Spitfire Mk Vb

The Spitfire is one of the most famous aircraft of the second world war and as such information about it abounds on the Internet as well as in published works and I'm not going to repeat it here. The Mk Vb was actually introduced as a interim version to counter the Bf 109F but was successful enough to continue in production, in spite of being out classed by the Fw 190 and became the most produced variant with a total for all three sub classes (a, b, c) of 6,464.  The difference between the three sub classes dealt primarily with the wings, the 'a' wing built with 8 machine guns, the 'b' with 2 cannons and four machine guns and the 'c' which was called the universal wing could be configured with either 8 machine guns, 4 machine guns and 2 cannon or 4 cannons with the most common being 4 machine guns and 2 cannon.

The Kit

One might wonder if I made a mistake placing this aircraft in the Misc. U.S. section, well the reason being is that it is going to wear the Eagle Squadron markings of Don Gentile, which are American rather than British markings. While I have found no specific decal sheet for these markings, I plan to using home made masks for most of them and borrow the rest from other sheets including the one supplied with the kit. With that out of the way, on with the review.

The Tamiya kit comes in a tray type top open box of thin card stock. Inside the box the two main sprues are in separate bags with the clear parts being bagged separately and inserted in one of the main sprue bags. The kit is molded in a medium gray color and flash is all but non existent. The surface detail consists of fine recessed panel lines and quite petite recessed rivet and fastener detail. The finish is quite smooth and I found no surface anomalies on my kit. 

The control surfaces are all molded in the neutral position and the fabric detail is only slightly over done. The wing tips are separate parts so as to allow building either a standard or clipped wing version. The cockpit is nicely appointed. There is structural detail molded into the side walls and the only ejector pin marks should be out of visual range once the fuselage is closed up. There are about 14 parts to make up the interior so it should look quite nice for the scale. The control panel has nice raised detail but no decal is supplied. No seat belts or harness are supplied but a reasonably detailed figure is provided. Two different windscreens are provided as well as two different canopies depending on which choice of markings you chose. 

The propeller is made up with separate blades but they are keyed to make assembly easy. Some what unusual for Tamiya there is no polycap provided for attaching the propeller. The landing gear provides separate hubs to make painting easier and the tires have the manufacturers name molding on them but it is probably a little over sized for the scale. The tires are not weighted. The gear doors do have some light ejector pin marks on them but they should be covered by the gear struts. There are some holes to be drilled out during assembly so check the instruction sheet carefully. There is also some detail on the bottom of the wing, what I believe are stiffeners of some sort, that need to be removed for this version. Scraping would probably be the best choice to do this. No engine is supplied. The exhaust stacks are nicely molded but the ends are not hollow. Lets look at the parts.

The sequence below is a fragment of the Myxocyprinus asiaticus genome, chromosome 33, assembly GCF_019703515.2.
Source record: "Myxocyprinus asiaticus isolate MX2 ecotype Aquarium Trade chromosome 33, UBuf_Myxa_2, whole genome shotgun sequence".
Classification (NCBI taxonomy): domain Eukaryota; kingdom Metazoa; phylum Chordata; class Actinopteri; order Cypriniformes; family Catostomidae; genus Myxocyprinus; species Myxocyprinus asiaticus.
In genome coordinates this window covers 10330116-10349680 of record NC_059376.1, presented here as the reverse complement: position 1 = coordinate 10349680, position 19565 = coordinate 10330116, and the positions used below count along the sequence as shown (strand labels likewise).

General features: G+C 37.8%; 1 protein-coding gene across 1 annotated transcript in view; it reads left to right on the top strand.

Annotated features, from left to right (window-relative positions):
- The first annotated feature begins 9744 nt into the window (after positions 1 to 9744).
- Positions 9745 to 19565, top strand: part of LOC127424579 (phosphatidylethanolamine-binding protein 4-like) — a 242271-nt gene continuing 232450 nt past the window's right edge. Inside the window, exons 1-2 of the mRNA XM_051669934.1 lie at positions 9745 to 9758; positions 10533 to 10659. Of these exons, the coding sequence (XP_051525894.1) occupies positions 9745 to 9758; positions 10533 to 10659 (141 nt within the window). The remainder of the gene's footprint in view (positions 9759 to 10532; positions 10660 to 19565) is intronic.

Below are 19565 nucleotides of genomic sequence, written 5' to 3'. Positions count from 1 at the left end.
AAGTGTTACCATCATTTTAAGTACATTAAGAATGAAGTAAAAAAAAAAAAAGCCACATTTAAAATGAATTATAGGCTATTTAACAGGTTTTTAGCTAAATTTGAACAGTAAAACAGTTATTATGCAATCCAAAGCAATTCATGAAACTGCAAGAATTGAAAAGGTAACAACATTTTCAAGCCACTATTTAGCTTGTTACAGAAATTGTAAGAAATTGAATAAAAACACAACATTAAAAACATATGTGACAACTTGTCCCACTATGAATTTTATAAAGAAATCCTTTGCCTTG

A photo showing the detail on the inside of the fuselage. A separate access door is supplied and you can see the deep recesses around the one molded to the fuselage half, so this can be cut out and displayed open if you should desire.

The clear parts are reasonably thin and clear but do show some optical distortion.

The decals have good color and are in register and appear a bit thinner than normal for Tamiya. The bottom wing roundels appear to be missing the white portion and Tamiya has supplied a separate sheet with white circles to place under all the roundels which makes me wonder if they were concerned about color bleed on the other roundels. The two sheets provide markings for three aircraft; One from No. 243 Squadron, one from No. 316 Squadron and one marked for Fighter Command Wing Commander A.G.Malan.

The instructions are on a long sheet folded to create 8 A4 sized panels. The first panel has history in multiple languages, the second has a half page of tools and general building instructions and the other half starts the assembly diagrams. The next four panels are all assembly diagrams in 11 steps with some basic painting instructions at the end. The last two panels have detailed painting and marking diagrams. Paint call outs throughout reference Tamiya paints and their annoying paint mixing instructions. No parts map is included but the parts count is low so this shouldn't be an issue.

After Market Goodies

At the time of this review I have not acquired any, for a list of what might be available check here.


This is a very nice well detailed kit. all the reviews I have found give it high marks for fit and ease of construction. Recommend for modelers of all experience levels.

Links to kit build or reviews

A build / review can be found here


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Updated 9/2/17